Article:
Munich Personal RePEc Archive

Economic Impact and Resident Valuation of the Boothbay Region Land Trust

Gabe, Todd and Hudnor, Amy and Finnemore, Luke (2013): Economic Impact and Resident Valuation of the Boothbay Region Land Trust.

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Abstract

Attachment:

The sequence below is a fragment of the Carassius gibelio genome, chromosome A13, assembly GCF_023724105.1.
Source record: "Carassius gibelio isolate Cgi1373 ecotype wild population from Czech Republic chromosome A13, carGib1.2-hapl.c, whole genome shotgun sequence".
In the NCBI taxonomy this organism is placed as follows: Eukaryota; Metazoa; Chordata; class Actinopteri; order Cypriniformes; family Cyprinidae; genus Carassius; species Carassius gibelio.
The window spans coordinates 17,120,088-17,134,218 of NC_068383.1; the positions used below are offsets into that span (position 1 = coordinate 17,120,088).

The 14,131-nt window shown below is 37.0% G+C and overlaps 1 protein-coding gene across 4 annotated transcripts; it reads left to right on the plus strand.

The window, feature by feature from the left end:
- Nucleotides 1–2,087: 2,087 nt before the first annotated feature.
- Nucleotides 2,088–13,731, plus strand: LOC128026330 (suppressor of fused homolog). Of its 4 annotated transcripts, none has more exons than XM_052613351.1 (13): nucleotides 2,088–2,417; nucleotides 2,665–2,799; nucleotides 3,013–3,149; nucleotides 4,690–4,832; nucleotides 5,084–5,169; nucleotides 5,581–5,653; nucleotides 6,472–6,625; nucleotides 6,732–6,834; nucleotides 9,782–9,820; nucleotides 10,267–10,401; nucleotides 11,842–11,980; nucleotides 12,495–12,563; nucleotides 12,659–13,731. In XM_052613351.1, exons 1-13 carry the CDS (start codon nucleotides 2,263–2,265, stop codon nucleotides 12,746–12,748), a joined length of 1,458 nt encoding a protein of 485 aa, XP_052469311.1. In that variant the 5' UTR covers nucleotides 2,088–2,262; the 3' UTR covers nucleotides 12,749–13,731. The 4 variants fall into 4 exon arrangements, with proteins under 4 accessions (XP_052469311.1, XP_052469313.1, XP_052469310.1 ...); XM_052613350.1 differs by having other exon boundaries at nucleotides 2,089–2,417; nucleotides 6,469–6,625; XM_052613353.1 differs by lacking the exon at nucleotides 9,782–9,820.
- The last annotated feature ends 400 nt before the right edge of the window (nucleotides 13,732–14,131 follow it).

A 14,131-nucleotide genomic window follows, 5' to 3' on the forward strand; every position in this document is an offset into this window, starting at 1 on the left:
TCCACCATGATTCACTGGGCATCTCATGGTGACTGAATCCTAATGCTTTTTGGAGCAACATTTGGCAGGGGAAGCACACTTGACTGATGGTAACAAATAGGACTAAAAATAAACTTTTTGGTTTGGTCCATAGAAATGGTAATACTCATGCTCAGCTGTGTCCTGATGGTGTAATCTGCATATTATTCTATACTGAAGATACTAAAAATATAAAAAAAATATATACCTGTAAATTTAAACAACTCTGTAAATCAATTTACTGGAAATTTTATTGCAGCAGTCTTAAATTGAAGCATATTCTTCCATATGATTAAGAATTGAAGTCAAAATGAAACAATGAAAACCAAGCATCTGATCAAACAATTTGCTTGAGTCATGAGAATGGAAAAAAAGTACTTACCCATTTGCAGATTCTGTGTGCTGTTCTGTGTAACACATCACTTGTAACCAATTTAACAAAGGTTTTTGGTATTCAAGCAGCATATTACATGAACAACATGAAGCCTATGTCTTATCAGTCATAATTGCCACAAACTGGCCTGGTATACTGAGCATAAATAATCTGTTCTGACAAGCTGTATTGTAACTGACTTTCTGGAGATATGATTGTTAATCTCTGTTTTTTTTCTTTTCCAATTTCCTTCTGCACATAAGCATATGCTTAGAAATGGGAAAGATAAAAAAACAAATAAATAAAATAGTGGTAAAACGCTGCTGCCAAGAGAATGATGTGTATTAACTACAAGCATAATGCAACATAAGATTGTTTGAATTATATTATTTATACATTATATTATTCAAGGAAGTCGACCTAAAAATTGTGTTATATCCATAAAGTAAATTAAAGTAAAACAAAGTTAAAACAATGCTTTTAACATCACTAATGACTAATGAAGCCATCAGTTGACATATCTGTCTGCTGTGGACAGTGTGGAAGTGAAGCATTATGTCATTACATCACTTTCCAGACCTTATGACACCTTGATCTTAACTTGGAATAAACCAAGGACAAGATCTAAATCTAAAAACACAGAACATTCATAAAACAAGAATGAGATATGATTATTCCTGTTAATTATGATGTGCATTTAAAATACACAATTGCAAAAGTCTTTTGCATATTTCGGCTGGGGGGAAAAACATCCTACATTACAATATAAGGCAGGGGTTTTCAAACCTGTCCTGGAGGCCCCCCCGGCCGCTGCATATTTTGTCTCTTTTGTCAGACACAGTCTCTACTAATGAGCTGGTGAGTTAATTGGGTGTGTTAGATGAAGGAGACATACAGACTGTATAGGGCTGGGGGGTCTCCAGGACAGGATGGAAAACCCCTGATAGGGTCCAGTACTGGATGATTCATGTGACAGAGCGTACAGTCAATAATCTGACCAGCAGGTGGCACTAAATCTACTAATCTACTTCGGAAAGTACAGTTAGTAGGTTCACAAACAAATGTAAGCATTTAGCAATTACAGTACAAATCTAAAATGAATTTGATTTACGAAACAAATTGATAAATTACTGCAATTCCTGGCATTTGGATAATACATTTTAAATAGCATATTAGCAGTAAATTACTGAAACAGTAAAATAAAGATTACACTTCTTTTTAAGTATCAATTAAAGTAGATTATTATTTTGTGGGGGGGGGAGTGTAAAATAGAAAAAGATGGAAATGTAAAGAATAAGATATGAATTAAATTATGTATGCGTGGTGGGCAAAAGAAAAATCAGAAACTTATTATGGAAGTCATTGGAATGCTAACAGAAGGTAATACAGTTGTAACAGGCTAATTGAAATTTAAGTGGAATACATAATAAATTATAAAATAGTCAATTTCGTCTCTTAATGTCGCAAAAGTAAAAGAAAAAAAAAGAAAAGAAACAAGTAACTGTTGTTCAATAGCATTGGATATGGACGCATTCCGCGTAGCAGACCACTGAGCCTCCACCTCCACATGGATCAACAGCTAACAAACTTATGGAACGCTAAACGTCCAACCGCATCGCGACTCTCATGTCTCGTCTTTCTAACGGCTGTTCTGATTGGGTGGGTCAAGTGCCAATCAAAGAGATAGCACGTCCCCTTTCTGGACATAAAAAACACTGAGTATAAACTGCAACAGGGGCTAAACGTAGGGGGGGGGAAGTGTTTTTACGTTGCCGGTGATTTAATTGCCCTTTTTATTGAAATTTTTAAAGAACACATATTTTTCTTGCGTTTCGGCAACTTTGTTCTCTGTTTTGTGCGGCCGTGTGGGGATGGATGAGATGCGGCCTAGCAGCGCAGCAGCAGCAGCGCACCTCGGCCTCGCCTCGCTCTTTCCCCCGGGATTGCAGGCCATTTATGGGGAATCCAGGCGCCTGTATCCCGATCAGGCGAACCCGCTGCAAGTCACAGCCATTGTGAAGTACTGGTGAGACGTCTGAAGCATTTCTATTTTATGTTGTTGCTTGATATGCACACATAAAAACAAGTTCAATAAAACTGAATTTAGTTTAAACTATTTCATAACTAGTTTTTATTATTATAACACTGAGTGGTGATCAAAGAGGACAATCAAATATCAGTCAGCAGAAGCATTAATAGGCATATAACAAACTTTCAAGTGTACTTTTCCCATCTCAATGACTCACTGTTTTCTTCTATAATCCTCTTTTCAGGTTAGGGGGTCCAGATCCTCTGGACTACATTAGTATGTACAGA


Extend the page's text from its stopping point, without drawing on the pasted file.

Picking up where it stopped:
Researchers from the University of Maine examined the economic impact and resident valuation of the hiking trails and surrounding open space preserved by the Boothbay Region Land Trust (BRLT). Based on 500 hours of fieldwork conducted on BRLT properties, the study estimated an overall count of 63,832 preserve uses between April and November of 2012. This count of individual uses translates into 13,081 unique users—251 are year-round residents, 864 are seasonal residents and 11,966 are visitors to the Boothbay region. A survey of BRLT preserve users suggests that those who are visitors to the region spend an average of $73.77 per day while in the area, while seasonal residents who use the BRLT preserves have an average of $57.94 in daily expenditures. The annual economic impact, including multiplier effects, of the expenditures made by BRLT users who are visitors or seasonal residents is an estimated $3.9 million in revenue, 39 full- and part-time jobs, and $1.1 million in labor income. This assumes that the visitors and seasonal residents are in the Boothbay region, at least for the days when the hiking trails are used, as a result of the BRLT preserves. A survey of year-round and seasonal residents of the Boothbay region found that people generally believe that open space is beneficial to the area. Based on the survey results, the study found that residents of the Boothbay region—including year-round and seasonal—have a collective willingness-to-pay of about $1.1 million per mile of hiking trails in the region, which translates into a value of $32.2 million for the 30 miles maintained by BRLT.

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